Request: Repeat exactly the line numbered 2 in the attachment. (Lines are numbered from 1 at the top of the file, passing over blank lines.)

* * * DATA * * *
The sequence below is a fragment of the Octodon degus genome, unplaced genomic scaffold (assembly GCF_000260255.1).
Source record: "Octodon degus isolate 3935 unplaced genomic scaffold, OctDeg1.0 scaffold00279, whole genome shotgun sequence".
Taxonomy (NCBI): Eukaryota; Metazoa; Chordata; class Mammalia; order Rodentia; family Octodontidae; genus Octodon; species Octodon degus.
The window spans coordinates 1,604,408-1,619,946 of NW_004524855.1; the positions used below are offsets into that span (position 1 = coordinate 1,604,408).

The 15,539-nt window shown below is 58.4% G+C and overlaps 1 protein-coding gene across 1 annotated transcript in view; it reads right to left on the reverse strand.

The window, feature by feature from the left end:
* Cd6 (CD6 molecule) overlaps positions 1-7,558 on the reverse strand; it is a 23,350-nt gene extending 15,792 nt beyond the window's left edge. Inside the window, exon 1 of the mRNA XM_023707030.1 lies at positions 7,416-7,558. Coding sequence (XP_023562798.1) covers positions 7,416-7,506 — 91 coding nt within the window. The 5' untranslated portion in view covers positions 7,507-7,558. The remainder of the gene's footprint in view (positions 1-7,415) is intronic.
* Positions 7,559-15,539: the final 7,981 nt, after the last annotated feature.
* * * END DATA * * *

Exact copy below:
Source record: "Octodon degus isolate 3935 unplaced genomic scaffold, OctDeg1.0 scaffold00279, whole genome shotgun sequence".